— Eugénie Larson, Reporter, Light Reading
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photons-r-us 12/4/2012 | 11:00:30 PM
re: Corvis Dorsal Deal: A Huber Spin-In? Help me out here guys: Is there another case anyone can think of where a company aquired another company where the CEO was the chairman of both companies ? I am curious.

The new CFO of Corvis came from Optical Capital Group (the main investor of Dorsal) a few weeks ago. Anne Stuart resigned as the Corvis CFO a few weeks ago. Gee.. why do you think that was ?
photons-r-us 12/4/2012 | 11:00:30 PM
re: Corvis Dorsal Deal: A Huber Spin-In? This deal is so incestuous that it is absurd. I cant beleive that the board approved this scam !
To put the icing on the cake, I heard that the CEO of Dorsal used to be at Enron ! Hilareous (unless you are a Corvis stockholder).
fusionboy 12/4/2012 | 11:00:30 PM
re: Corvis Dorsal Deal: A Huber Spin-In? Is it a surprise though - OCG, and all the other investors are looking to stay alive. Name one OCG company that actually has a good chance, I'll be nice here, a good chance for even a sweetheart acquisition. (hell it's 50/50 if Corvis has a chance!)

And - photons your right, to quote the Dorsal site:
Jim Bannantine joined Dors+íl in September 2001 as an established global business leader with eleven years of experience at Enron Corp in Europe, the United States and Latin America. Most recently, he served as CEO of Enron South America, where he developed and led a rapid growth strategy while holding complete P&L responsibility for a large division with $3.5 billion in assets, $1.5 billion in revenues and 4,500 employees.

Oh my - it get better by the hour!
fusionboy 12/4/2012 | 11:00:30 PM
re: Corvis Dorsal Deal: A Huber Spin-In? Gee - Uncle Dave is starting to make Ken Lay sound like an honest upstanding guy. There's no way in hell he didn't have his hand in the pudding. Not only was he chairman of Dorsal - it was also funded by OCG his VC group. What other OCG companies are going to be folded in? Codeon - they've laid off 2/3s? Seneca? Unnamed companies in the wings. There's no way that Huber didn't have something to do with this.

Cooking something over my steaming rage
HarveyMudd 12/4/2012 | 11:00:28 PM
re: Corvis Dorsal Deal: A Huber Spin-In? It is hard to imagine that Corvis would not act in the best interest of its shareholders. Mr. Huber should leave Corvis for ethical violations.
duncansfree 12/4/2012 | 11:00:27 PM
re: Corvis Dorsal Deal: A Huber Spin-In? Eventhough I'm long Corvis, I'm pleased the article appeared. It certainly serves both, as a voice for the legitimate concerns of shareholders, and as a graphic reminder to Huber that his actions are now subject to criticism, even suspicion, by the street.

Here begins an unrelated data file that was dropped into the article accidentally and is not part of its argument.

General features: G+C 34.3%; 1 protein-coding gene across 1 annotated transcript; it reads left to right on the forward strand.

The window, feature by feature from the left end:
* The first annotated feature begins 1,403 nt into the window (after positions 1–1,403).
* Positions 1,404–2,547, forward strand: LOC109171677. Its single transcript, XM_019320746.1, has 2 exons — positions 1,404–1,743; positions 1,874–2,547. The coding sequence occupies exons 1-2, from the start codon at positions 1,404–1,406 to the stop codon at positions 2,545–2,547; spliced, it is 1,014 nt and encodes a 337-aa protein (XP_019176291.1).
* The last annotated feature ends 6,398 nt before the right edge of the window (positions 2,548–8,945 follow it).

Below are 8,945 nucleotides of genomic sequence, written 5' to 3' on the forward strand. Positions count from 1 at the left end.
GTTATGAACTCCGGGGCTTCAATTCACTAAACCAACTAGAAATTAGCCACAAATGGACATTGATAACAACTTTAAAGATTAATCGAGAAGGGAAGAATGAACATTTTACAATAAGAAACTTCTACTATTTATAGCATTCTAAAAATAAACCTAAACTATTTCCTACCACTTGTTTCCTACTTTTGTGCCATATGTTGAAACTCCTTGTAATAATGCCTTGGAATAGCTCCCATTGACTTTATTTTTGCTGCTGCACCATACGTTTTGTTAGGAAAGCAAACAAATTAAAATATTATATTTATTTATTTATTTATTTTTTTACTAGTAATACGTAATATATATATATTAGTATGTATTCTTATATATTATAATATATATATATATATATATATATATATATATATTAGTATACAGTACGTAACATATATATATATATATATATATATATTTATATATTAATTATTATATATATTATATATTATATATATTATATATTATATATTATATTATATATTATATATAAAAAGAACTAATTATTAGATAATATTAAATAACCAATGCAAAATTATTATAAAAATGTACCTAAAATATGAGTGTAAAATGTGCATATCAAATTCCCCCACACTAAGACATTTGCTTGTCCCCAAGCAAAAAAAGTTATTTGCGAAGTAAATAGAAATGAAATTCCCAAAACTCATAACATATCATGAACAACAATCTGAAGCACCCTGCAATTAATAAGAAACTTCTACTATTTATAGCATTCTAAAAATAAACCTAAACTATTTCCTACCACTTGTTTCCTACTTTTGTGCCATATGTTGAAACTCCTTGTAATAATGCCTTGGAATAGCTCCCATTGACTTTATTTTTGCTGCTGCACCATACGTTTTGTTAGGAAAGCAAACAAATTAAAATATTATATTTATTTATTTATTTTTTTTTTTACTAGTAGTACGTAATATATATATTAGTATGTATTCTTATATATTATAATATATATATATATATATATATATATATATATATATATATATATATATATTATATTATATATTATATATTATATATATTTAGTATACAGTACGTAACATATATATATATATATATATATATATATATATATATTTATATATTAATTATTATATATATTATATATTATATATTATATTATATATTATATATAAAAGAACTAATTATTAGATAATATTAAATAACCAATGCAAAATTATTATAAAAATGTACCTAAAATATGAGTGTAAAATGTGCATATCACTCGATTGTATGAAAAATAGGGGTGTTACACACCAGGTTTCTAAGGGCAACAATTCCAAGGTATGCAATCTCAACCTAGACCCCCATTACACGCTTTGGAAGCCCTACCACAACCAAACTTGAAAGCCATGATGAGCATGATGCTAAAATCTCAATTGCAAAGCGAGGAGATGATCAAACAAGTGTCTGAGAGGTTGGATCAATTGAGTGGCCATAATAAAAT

Such an atmosphere probably hastens the day when Huber will resign his CEO position, a move very much in the company's best interests.

jssreenath 12/4/2012 | 11:00:26 PM
re: Corvis Dorsal Deal: A Huber Spin-In? Great for Dorsal, bad for Corvis. Ask Tycom, they served the undersea market exclusively and after a much touted IPO in 2000, they were unceremoniously and quietly absorbed back into Tyco because they were failing.
switchrus 12/4/2012 | 11:00:25 PM
re: Corvis Dorsal Deal: A Huber Spin-In? Spot on!

How many new submaine pipes are on the drawing boards right now?

I do beleive that there are studies showing less than 10 percent load on some pipes now, and lots of companies are looking at how or if they can retro existing pipes to 10 G, at low cost.

Growth in this market is very low.
surveyor 12/4/2012 | 11:00:22 PM
re: Corvis Dorsal Deal: A Huber Spin-In? CFOs typically don't just leave, and not from a company like Corvis with options out the kazoo... unless they are ethical and won't play that game..
erbiumfiber 12/4/2012 | 11:00:20 PM
re: Corvis Dorsal Deal: A Huber Spin-In? OK, what I don't understand is that Pedersen, CTO of Dorsal and former Corvis employee (Tycom too for that matter) is allowed to leave Corvis and even given funding to start this company, this in an industry where non-compete agreements are widespread (and often such agreements take a broad view of what technology "competes"- like DWDM broadly defined).

To me, this would be like Ciena giving money to start Corvis and then buying Corvis back (the kind of think that happens when hell freezes over).

Although technology-wise it makes a bit of sense since ultra-long haul is well suited for underseas systems but, as GX proved, underseas is not the hottest market right now...